Tuesday, November 26, 2013

Why Are You Whispering?

“Say, did you happen to make it to that Veteran’s Day ceremony downtown?”  I asked my elderly neighbor, Mrs. Dichter.  

“What’s that?” she asked.  “You have to remember to face me when you’re talking, or your voice wanders off in another direction.”

“The Veteran’s Day ceremony downtown,” I said, facing her and yelling.  “Did you go?”

“No need to shout,” she said.  “I’m not deaf, you know.  But it’s no use my going to speeches.  Or plays or movies, for that matter.  They all mumble so much I can’t make out what they’re talking about.”

“The speaker said that freedom isn’t free.  It has a price, and we’re still paying the price because we’re still at war.”

She snorted.  “I wouldn’t have needed to go downtown to hear that.  There must have been thousands of speeches around the country that day with the exact same theme.  I heard people say it dozens of times myself when I was younger.  It’s quite a cliche now.  It’s been said so often by now that a lot of people believe it’s true.”

I looked at her, shocked.  “What are you saying?” I asked.  “You don’t think it’s true?  You don’t think freedom has a price?”

“Of course not,” she said.  “It just sounds so right because of this society’s assumption that everything has a price.  Freedom is free.  Anytime, anywhere, you can act and speak freely.  You could say anything you wanted, right now.  I wish more people felt free enough to do that in this country.”

“But there are consequences for saying some things.”

“Of course.  Everything has consequences.  Have you taken a look at the consequences of  ‘paying the price’ these speakers are urging on us?  They’re pretty ugly.  It also so happens that the same people telling you freedom isn’t free are the ones who will administer those consequences.  And they’re making the consequences more drastic all the time.”  

“But how can you just ignore that our soldiers are bleeding and dying right now to preserve our freedom.”

She looked sad.  “Ace,” she said, “I’m not ignoring it.  I’m appalled by it.  It enrages me that our young people are being duped into ‘paying the price’ by people who will reap the profits.  Our kids in uniform aren’t fighting for our freedom; they’re simply being used.  They may not be able to see it, but they’re fighting for empire, for oil profits, for market share.”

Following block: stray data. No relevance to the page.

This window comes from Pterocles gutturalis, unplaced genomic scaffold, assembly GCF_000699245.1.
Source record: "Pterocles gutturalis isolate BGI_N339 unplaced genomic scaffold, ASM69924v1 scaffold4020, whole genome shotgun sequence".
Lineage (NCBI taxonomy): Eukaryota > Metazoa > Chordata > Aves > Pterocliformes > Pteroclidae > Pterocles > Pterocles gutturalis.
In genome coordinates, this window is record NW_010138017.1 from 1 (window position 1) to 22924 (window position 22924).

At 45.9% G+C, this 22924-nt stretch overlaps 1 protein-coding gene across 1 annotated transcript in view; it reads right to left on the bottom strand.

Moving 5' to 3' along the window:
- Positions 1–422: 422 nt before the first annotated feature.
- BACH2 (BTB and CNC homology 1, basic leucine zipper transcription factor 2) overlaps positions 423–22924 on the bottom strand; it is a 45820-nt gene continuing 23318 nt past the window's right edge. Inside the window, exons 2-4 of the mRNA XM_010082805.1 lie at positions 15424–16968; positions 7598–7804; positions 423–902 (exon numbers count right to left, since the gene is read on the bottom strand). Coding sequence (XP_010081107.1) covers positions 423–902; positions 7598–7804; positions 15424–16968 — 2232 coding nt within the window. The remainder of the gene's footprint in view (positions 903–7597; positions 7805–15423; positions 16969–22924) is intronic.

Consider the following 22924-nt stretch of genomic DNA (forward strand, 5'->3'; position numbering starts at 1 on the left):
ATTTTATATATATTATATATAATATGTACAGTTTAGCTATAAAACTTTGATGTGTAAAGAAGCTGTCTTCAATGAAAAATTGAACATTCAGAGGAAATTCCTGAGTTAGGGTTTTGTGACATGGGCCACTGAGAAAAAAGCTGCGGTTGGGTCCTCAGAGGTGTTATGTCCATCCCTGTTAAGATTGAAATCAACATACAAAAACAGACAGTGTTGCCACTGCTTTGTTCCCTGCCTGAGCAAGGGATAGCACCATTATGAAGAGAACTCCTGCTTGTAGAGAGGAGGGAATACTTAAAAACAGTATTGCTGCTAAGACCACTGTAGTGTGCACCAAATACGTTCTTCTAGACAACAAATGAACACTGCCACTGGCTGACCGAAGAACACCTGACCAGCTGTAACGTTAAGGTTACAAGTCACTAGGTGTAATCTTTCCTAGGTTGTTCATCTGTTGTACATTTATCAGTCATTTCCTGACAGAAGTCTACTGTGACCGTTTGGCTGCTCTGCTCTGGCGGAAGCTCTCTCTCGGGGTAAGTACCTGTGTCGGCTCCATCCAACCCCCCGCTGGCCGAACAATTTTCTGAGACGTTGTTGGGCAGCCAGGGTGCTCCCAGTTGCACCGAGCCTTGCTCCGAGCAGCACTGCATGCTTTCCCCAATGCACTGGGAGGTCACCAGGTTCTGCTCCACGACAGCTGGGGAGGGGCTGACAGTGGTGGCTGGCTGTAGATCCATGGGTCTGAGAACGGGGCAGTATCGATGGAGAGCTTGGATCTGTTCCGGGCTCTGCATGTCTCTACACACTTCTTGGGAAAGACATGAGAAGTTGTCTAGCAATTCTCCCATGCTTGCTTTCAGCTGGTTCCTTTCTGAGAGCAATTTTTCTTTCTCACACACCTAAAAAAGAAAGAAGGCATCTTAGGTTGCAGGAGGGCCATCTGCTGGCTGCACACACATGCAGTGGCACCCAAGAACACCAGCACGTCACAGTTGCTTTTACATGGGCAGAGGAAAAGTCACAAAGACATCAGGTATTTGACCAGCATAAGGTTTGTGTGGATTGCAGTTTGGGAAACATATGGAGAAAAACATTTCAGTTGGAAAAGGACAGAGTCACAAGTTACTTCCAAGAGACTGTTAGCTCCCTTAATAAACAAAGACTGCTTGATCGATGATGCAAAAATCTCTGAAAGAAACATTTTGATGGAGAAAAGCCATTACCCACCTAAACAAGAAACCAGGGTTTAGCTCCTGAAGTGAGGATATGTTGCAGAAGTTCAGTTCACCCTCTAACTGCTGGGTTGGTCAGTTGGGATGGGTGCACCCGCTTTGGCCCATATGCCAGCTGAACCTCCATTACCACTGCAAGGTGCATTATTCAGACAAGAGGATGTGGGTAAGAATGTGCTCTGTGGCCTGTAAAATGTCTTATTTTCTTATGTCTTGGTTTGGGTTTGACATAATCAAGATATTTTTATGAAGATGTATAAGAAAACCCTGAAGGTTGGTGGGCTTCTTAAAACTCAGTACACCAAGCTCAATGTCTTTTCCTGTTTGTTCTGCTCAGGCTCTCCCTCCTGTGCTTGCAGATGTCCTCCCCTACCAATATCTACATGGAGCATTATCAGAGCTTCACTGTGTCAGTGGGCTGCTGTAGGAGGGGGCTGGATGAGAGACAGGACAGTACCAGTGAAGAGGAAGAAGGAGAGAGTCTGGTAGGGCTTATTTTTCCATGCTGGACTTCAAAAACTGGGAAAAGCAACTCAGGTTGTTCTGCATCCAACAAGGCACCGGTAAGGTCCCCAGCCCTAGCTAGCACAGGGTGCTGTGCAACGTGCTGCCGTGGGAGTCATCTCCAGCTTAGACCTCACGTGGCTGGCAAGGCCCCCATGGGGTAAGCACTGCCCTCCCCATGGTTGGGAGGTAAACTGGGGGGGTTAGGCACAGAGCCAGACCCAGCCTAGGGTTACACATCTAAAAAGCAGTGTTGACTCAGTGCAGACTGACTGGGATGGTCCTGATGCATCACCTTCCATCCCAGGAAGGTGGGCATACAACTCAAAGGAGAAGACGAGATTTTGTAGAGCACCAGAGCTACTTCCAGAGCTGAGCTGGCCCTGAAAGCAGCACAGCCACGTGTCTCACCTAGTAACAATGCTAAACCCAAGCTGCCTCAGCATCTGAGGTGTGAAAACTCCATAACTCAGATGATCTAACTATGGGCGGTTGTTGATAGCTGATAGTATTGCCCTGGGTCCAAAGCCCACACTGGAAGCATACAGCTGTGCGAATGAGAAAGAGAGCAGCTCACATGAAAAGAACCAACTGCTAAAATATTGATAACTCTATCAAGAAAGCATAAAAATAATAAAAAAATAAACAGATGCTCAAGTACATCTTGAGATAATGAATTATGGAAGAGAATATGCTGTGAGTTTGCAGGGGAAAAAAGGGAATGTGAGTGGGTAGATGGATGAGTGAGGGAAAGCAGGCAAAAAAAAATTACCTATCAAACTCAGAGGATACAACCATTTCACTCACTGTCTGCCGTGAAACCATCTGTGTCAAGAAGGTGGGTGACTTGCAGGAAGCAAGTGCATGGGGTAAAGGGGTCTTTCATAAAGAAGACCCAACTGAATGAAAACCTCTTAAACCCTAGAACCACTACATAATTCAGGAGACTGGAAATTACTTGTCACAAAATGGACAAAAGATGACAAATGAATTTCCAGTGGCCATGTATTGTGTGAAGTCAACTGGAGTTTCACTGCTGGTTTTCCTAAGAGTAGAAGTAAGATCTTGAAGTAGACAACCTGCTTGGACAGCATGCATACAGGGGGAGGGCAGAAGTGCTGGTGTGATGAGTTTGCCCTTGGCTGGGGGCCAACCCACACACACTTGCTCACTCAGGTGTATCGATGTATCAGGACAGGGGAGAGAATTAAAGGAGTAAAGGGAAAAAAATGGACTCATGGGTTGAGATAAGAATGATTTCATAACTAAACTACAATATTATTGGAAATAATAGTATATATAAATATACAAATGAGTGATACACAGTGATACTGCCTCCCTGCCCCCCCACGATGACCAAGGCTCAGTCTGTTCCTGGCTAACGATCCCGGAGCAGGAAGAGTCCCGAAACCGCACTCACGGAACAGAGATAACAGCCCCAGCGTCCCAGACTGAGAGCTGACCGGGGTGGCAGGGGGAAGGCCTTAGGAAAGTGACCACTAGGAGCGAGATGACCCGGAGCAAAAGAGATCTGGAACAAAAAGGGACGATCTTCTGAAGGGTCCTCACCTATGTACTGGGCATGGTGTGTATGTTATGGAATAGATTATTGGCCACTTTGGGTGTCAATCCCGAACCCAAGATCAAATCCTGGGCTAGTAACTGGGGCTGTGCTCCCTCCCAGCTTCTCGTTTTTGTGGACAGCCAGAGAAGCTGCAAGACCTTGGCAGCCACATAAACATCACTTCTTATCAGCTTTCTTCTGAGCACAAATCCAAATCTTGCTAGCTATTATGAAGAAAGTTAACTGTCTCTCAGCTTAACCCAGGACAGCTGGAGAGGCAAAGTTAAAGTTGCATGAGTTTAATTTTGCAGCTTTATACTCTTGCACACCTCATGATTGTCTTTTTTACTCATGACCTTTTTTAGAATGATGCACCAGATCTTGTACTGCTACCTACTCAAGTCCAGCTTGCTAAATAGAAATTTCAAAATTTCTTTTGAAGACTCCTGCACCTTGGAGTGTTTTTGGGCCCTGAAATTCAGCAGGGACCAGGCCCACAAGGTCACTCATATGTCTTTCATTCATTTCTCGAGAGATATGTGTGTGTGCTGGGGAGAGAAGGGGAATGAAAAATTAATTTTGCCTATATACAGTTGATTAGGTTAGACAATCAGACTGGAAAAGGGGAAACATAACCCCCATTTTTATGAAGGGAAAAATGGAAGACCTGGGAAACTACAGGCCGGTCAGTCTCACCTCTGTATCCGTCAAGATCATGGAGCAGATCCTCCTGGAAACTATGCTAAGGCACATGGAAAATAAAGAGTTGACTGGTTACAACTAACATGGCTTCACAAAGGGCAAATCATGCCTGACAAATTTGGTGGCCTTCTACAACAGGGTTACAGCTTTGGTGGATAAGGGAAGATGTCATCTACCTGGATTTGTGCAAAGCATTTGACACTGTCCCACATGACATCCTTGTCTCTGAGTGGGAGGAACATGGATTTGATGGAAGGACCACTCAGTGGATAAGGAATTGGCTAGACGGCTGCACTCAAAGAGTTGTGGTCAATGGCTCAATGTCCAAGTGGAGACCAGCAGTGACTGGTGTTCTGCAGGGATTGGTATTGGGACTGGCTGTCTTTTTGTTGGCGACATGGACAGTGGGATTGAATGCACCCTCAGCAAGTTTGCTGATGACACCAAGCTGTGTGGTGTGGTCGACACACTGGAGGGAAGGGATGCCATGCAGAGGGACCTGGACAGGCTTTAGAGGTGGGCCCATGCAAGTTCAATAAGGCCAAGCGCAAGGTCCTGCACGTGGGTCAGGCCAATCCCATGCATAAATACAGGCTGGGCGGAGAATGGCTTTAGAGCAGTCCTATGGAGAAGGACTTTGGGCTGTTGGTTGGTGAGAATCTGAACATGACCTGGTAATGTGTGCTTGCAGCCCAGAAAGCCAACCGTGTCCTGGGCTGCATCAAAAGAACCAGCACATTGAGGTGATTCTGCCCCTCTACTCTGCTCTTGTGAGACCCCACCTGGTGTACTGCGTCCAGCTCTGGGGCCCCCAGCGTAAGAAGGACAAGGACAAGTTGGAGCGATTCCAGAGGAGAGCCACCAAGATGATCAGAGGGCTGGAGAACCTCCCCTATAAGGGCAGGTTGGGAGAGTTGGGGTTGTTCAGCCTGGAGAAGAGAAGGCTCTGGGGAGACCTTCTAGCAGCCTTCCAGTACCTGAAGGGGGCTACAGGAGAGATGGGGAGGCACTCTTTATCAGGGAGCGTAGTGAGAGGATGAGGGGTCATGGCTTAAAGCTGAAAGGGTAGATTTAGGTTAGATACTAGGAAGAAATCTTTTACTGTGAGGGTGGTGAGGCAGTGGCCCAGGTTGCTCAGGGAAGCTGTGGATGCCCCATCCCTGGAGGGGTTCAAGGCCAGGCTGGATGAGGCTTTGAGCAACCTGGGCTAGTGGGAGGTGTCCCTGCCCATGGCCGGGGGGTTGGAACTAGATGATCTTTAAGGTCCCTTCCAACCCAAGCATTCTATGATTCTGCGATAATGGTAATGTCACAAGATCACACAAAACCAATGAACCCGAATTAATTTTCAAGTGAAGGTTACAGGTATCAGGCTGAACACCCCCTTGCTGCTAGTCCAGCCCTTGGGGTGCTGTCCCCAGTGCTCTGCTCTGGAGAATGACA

I was shocked.  It’s surprising how little we know our neighbors sometimes.  “Mrs. Dichter, how did you get to be so cynical?”

“I’m not a cynic, Ace,” she said.  “I’m an idealist through and through.  The cynics are those who deliberately use the language of liberty and love of country to betray good-hearted, well-meaning people.”  

“I gather you don’t think people feel free to act and speak in this country?”

“People who don’t pose a challenge to the status quo probably feel free, because none of the weight of the state is brought to bear on them.  But it’s a different story for people who actually do something that the folks at the top don’t like.”

“Like who?”

“Like people actually fighting for human rights, civil rights, economic justice, or peace and environmental issues.  Look, you’re a journalist of sorts.  Did you read the results of the survey that PEN America did of 520 American writers, checking on the impact of NSA surveillance?”

I ignored the “of sorts.”  “Uh, no,” I said.  “I must have missed that.”

“I can understand how you would,” she said tartly.  “It wasn’t on the sports page.”

“Okay, you got me,” I said.  “What about the survey?”

“Well, 1 in 6 writers admitted they haven’t written or spoken about some topic because of concern about NSA surveillance, and another 1 in 6 admitted to seriously considering squelching their thoughts.”

“So a few writers got the jitters.  We’re a paranoid bunch.”

“Nice to see you defend your own profession so eloquently.   Tell me this, then.  Do you think the Occupy Movement, which was spreading like wildfire, just magically disappeared on its own, in a matter of weeks, in towns and cities across the country?”

“Uh, to tell the truth, I hadn’t thought about it much.”

“You might turn off your TV and take a look at how that came about.  It’s amazing how easily the Obama administration, working with banks and universities and local police, dismantled the Occupy Movement.”  

“I wouldn’t have thought someone your age would be so sympathetic to a bunch of young people camping on public property.”

“Ace,” she said,  exasperated.  “Just look around you!  Look at the harsh prosecutions and sentences being meted out to environmental protestors like that nice young man, Tim DeChristopher.  To animal abuse protesters who try to improve conditions at slaughterhouses and poultry processing plants.  And have you noticed that honorable whistleblowers who reveal fraud or waste or illegal government surveillance have the book thrown at them, but the frauds and crooks and incompetents they exposed go unscathed?”

By now she was making me really uncomfortable.  “You know, Mrs. Dichter,” I told her, “I don’t think we should be having this conversation.”

“Pardon me?  I didn’t hear what you said.  Why are you whispering?”  

© Tony Russell, 2013

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